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‘MetaAudio: A Few-Shot Classification Benchmark’ was released in early April. It contains a variety of benchmark results for researchers to beat in the future. This blog aims to be a more easily digestible breakdown of the work. All of the code for MetaAudio can be found here
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Published in ICANN22, 2022
This paper establishes a novel few-shot audio classification benchmark
Recommended citation: Heggan, C., Budgett, S., Hospedales, T., Yaghoobi, M. (2022). MetaAudio: A Few-Shot Audio Classification Benchmark. In: Pimenidis, E., Angelov, P., Jayne, C., Papaleonidas, A., Aydin, M. (eds) Artificial Neural Networks and Machine Learning – ICANN 2022. ICANN 2022. Lecture Notes in Computer Science, vol 13529. Springer, Cham. https://doi.org/10.1007/978-3-031-15919-0_19
Abstract Meta-learning, or learning to learn, has proven to be a popular framework in dealing with few shot problems in recent times. Most of the work using this family of techniques focuses on the image domain, leaving many other interesting data modalities and settings largely unexplored. This project looks at expanding this scope of the available research by considering both time series data and the task of anomaly detection. In the first year of the PhD, work has largely been devoted to time series, focusing specifically on few-shot acoustic classification and its standardisation within literature.
Abstract To date, the majority of the breakthroughs seen in machine learning have been in domains or settings where there was an abundance of data, either real or simulated. In contrast, the capability for humans to quickly recognise and discriminate between types of phenomena, for example in visual or acoustic settings, remains unmatched. Meta-learning, or learning to learn, has proven to be a popular and successful framework in dealing with these kind of few-shot problems. In this presentation I will give some general context to how these frameworks are created and used as well as some details on the different algorithms that have been a staple of the field.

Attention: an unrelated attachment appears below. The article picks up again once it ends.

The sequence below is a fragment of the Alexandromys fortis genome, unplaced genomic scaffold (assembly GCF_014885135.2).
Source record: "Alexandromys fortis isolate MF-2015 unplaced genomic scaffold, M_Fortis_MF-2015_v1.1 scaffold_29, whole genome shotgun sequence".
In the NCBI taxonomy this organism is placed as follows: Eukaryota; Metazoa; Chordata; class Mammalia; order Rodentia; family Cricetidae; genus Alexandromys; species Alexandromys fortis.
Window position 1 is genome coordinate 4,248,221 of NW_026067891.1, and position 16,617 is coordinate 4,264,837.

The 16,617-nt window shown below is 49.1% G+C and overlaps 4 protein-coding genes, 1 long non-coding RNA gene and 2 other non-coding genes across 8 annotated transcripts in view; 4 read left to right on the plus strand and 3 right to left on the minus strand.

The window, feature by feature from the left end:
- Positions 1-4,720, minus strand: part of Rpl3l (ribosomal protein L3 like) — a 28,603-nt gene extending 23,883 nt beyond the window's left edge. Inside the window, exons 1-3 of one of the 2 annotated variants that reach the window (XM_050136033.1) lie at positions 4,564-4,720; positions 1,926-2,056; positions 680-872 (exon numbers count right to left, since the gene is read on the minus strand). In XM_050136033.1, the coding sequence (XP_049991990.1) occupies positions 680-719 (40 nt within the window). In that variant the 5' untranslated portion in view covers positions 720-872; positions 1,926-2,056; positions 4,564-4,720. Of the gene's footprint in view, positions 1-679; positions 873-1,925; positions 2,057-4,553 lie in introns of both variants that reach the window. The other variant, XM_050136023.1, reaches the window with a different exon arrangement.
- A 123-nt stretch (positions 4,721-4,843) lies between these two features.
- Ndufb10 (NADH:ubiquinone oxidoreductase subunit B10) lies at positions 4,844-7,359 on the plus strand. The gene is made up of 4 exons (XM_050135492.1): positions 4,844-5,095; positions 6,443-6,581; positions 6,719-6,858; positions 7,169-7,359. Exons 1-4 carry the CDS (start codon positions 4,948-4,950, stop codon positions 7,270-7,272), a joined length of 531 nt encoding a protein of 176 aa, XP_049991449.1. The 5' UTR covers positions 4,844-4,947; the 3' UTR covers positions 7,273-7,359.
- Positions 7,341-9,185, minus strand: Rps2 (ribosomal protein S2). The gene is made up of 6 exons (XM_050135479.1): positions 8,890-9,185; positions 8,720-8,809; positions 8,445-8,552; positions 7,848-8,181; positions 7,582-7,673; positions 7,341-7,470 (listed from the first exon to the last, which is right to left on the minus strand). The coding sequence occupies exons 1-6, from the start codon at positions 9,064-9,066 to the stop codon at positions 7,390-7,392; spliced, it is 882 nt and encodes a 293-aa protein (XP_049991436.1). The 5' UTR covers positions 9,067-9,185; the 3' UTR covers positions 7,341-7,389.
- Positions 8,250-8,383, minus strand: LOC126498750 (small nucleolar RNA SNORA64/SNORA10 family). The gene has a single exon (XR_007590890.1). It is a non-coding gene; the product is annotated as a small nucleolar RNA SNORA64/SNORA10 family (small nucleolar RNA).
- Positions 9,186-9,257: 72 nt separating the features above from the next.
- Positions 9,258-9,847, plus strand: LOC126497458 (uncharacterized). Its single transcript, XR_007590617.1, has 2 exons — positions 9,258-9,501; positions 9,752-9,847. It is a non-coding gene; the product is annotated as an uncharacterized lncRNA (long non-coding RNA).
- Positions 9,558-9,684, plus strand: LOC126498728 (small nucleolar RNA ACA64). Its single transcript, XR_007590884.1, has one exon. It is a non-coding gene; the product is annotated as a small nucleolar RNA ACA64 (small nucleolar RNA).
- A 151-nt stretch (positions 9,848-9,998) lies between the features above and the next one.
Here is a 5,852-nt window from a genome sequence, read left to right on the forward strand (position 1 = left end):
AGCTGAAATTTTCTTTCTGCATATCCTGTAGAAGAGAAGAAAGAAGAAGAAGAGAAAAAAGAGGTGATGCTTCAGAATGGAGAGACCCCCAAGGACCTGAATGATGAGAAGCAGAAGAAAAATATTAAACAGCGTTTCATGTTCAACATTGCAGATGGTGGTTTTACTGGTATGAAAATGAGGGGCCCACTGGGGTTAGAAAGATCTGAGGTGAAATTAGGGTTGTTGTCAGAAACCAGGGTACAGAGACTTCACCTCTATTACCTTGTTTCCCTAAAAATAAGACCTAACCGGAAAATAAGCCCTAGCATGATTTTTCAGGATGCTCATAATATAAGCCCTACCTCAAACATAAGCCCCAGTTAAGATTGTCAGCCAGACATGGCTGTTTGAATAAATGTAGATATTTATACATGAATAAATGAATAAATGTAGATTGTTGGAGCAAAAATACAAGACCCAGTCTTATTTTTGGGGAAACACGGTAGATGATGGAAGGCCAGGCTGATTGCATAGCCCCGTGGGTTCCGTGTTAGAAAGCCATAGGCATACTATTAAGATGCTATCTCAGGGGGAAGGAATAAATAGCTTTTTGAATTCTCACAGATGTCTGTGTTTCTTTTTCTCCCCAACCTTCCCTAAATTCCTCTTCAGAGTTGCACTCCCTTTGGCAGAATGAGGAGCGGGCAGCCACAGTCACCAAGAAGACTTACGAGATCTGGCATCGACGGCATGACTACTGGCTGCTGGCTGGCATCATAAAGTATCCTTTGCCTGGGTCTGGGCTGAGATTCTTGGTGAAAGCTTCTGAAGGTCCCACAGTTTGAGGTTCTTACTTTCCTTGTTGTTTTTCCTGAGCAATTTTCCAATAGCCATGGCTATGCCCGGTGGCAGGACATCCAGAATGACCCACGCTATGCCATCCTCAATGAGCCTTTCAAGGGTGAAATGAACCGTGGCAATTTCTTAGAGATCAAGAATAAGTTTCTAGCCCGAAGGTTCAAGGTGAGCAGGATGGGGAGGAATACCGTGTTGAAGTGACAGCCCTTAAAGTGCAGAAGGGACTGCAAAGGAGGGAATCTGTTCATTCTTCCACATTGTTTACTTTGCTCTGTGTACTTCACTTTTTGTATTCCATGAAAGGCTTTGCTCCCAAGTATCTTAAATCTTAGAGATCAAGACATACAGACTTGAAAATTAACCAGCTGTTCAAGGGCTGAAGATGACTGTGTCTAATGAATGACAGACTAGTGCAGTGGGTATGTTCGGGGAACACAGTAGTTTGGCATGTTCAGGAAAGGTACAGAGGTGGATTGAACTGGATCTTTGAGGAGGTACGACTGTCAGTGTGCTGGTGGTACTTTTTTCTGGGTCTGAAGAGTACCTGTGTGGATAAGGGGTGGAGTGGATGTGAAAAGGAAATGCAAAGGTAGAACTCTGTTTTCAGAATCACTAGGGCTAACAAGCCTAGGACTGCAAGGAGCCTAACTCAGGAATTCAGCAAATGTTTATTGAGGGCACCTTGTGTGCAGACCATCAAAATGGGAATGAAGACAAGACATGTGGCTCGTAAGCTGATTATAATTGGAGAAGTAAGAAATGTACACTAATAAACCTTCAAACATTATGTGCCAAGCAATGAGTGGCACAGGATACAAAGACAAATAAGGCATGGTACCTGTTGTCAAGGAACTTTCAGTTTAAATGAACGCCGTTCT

Abstract Currently available benchmarks for few-shot learning (machine learning with few training examples) are limited in the domains they cover, primarily focusing on image classification. This work aims to alleviate this reliance on image-based benchmarks by offering the first comprehensive, public and fully reproducible audio based alternative, covering a variety of sound domains and experimental settings. We compare the few-shot classification performance of a variety of techniques on seven audio datasets (spanning environmental sounds to human-speech). Extending this, we carry out in-depth analyses of joint training (where all datasets are used during training) and cross-dataset adaptation protocols, establishing the possibility of a generalised audio few-shot classification algorithm. Our experimentation shows gradient-based meta-learning methods such as MAML and Meta-Curvature consistently outperform both metric and baseline methods. We also demonstrate that the joint training routine helps overall generalisation for the environmental sound databases included, as well as being a somewhat-effective method of tackling the cross-dataset/domain setting.
Private, Online & In-person, 2019
Private tuition for both primary and secondary students. For primary students I taught both math and science, this also included the preparation of lesson plans and content. For secondary students I tutored both National 5 and Higher mathematics.
Undergraduate course, University of Edinburgh, Informatics, 2021
Aided in the marking of the 2021 Intro to Computer Vision (IVC) course. Used the Gradescope technology.
Undergraduate course, University of Edinburgh, Engineering, 2022
My primary tutoring responsibilities included hosting seminars and tutorials, starting discussions around professional and ethical values in Engineering. Two pieces of written coursework (essay style) were also mandatory for students to complete over the duration of the course. I was involved in the marking of both of these pieces of work.